Words of Advice:

"Never Feel Sorry For Anyone Who Owns an Airplane."-- Tina Marie

If Something Seems To Be Too Good To Be True, It's Best To Shoot It, Just In Case." -- Fiona Glenanne

Flying the Airplane is More Important than Radioing Your Plight to a Person on the Ground
Who is Incapable of Understanding or Doing Anything About It.
" -- Unknown

"There seems to be almost no problem that Congress cannot, by diligent efforts and careful legislative drafting, make ten times worse." -- Me

"What the hell is an `Aluminum Falcon'?" -- Emperor Palpatine

"Eck!" -- George the Cat

Thursday, October 26, 2017

Gun Laser Review

I recently installed a Crimson Trace LG-350 on my Model 60. A reader asked for a review.

Crimson Trace makes a few models for J-frame Smiths. I have a LG-105 on a 442 and a LG-350 on the 60.

The CT grips for revolvers all work basically the same: There is a button on the front of the grip. When you hold the gun in a normal grip, you'll depress the activation button and the laser comes on. The laser is adjustable for windage and elevation by the use of a really tiny Allen wrench that is supplied with the grip. (You do want to be careful not to over-drive the adjustments.) I've found that they all seem to be pretty close, but still off.

For a pocket gun, the LG-105 is a good choice. It is hard polymer, all around. It is as small as it can be. There's nothing to grab fabric or unduly print. But there are two drawbacks: First, there is zero shock absorption. If recoil bothers you, well, touching off a +P round in a Airweight is not fun. I made up mouse-loads that were the lightest charge of Trail Boss recommended and even with them, three cylinder-fulls is more than I want to shoot. When I carry it, I charge it with Federal wadcutters and accept the fact that the gun is not a range toy, it's a bad-breath-distance defense weapon: Put the red dot on the threat and press the trigger through. Second, there's no off-switch for the laser, but as it's not a range toy, big whoop.

For somewhat heavier J-frames, the LG-350 is nice. It allows a full grip and there is some give to the back of the grip. It also has an on-off switch for when you want to practice with just the sights alone. Of course, when you're done, you have to remember to switch it back on.

In use, if you can find an indoor range that'll let you shut the range lights off, they are a lot of fun. The powder smoke gives you the Hollywood-like visible laser beam. If you can see the target, you can hit it in light conditions for which iron sights are basically useless. You can hit a target from any position that you're holding the gun, except from inside a pocket. So from as soon as you level the gun from your draw, you can be on target and ready to fire.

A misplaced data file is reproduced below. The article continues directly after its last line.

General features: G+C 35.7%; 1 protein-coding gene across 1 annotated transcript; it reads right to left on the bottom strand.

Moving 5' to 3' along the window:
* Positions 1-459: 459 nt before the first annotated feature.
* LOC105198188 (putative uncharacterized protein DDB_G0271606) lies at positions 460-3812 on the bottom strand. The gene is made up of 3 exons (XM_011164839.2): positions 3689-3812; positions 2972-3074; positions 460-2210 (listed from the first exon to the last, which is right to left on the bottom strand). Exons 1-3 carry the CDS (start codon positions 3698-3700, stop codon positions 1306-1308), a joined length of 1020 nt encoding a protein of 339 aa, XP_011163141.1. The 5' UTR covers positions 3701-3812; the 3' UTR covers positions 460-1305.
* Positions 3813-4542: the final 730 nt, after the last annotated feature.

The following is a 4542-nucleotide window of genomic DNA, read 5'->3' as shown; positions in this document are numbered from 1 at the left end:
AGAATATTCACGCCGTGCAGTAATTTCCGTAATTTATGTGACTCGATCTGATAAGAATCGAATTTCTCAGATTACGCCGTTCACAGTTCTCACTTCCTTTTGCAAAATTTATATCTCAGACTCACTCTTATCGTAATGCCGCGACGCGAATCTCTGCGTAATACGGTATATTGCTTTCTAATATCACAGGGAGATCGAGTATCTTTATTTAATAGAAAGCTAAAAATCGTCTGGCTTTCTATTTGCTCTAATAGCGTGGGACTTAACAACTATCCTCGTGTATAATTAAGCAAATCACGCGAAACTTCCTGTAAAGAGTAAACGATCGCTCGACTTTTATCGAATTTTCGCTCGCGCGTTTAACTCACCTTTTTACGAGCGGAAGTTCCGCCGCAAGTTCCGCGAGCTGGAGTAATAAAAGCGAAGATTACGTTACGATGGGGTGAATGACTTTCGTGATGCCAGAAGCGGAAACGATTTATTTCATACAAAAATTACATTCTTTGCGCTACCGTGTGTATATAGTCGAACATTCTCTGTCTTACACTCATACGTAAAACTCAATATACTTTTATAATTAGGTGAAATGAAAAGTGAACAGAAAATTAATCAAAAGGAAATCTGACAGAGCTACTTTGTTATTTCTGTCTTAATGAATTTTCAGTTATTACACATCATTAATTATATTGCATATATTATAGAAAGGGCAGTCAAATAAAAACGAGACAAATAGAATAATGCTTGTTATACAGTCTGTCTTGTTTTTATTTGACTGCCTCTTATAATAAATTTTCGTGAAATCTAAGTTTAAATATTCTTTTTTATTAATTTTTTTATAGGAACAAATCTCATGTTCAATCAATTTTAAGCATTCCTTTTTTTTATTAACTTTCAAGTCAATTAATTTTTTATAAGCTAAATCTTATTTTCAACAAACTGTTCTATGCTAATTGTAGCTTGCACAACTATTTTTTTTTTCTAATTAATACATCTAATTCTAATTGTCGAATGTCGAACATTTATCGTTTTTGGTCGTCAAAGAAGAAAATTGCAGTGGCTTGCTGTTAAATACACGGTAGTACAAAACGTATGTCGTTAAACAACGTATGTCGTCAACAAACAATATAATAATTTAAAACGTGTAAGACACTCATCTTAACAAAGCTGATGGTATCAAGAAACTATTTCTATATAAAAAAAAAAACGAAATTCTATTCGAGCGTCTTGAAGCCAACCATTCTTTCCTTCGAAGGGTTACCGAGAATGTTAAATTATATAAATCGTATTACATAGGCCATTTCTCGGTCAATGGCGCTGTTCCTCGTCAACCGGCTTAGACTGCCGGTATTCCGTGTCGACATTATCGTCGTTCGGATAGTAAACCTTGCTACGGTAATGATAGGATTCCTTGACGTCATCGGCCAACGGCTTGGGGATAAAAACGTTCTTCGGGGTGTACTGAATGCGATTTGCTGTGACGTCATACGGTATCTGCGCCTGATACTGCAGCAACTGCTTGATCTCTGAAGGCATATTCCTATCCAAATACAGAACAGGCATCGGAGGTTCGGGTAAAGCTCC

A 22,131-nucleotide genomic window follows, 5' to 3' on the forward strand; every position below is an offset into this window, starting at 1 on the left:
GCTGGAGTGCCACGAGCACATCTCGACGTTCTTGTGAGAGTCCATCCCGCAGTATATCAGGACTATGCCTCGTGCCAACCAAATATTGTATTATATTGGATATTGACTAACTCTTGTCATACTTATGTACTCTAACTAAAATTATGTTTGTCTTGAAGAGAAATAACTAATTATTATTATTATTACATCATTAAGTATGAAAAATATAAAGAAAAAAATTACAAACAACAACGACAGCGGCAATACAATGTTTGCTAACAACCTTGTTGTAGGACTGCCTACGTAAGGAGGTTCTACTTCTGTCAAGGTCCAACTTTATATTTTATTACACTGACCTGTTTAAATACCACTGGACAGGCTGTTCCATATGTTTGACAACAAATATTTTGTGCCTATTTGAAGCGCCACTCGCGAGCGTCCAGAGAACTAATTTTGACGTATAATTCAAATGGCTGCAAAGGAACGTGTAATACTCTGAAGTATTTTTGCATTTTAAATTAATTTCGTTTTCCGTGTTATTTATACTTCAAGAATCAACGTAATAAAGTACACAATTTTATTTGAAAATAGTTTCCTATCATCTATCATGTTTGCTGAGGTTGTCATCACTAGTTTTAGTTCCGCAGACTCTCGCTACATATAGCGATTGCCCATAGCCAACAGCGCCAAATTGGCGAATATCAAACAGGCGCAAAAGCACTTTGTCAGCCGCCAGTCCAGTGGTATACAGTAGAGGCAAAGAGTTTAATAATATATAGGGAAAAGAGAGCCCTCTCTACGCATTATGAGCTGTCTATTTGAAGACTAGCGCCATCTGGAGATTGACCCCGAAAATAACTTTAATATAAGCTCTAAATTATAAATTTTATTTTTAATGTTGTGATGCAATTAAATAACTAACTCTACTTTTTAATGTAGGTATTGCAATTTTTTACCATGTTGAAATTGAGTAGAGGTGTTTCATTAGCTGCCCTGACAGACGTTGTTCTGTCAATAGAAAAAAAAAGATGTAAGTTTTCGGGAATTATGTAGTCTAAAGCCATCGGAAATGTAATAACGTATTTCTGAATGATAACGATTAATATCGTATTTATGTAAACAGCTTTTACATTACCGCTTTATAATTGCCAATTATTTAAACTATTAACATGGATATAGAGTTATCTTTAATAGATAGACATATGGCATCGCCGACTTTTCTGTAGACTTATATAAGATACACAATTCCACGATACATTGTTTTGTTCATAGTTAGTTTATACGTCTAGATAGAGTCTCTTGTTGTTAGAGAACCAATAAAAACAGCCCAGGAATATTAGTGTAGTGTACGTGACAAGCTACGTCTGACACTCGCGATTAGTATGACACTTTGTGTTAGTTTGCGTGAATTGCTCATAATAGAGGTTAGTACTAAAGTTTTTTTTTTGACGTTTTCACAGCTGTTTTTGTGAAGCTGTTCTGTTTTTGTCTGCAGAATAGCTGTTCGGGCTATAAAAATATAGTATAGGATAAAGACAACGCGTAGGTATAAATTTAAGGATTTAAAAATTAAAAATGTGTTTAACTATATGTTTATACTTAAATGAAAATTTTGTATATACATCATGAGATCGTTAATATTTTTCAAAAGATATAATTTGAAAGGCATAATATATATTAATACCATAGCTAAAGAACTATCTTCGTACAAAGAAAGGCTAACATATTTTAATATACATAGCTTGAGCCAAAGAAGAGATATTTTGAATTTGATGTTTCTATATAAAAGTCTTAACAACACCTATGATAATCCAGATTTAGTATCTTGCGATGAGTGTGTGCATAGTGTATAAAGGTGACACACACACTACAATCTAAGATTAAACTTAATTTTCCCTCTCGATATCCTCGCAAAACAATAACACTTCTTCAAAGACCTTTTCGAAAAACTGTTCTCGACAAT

Also, you're not aligning sights and having to take your focus away from the bad guy to check the front sight and such. You're putting the dot on the goblin that you're looking right at and then pressing the trigger. You gain both speed and accuracy, which are very good things to get in a shit-goes-sideways situation.

But keep this in mind: You still have to see your target and you still have to identify it. Not unless you want to take the chance that the dim shape down the hall is your teenaged kid or the friend who you gave a key to two years ago and who came over at 2AM because she just had a knock-down, drag-out fight with her boyfriend.

The one argument that I've had made in a discussion is "the laser tells the bad guy where you are." To my mind, that doesn't pass the "so, what" test. You're not sniping people with a self-defense handgun. The bad guy already knows where you are.[1]

The counterargument to that is, thanks to TV and the movies, even the most clueless bad guy knows that having a red dot dancing on their body means "the bullet's going to go in here" and it may encourage them to abandon whatever ill pursuits they have planned. Because while they might be able to handle a few nights in jail before they make bail, they're not going to like either a week in the ICU or a dirt nap.

I have a Colt Detective Special. I like the gun. I like that it holds six instead of the five of a J-frame. But I don't like that there aren't CT laser-grips for them.[2] So until that day comes, if ever, I'll stick with a laser-equipped J-frame.
[1]If he doesn't, you may need a damned good attorney.
[2] Wouldn't surprise me if there never are, even with the new Colt Cobra.

1 comment:

"Zack" said...

Thanks! Very well done. The info on the LG 105 is a bonus for me ... I wondered about felt recoil with hard polymer grips and what you described is what I would like to avoid ... major ouch even with light loads.

I have a dry fire zone setup in my basement (for safety reasons) and the LG gave me some (painless) insight on ways to improve my double-action trigger control (forever a work in progress for me).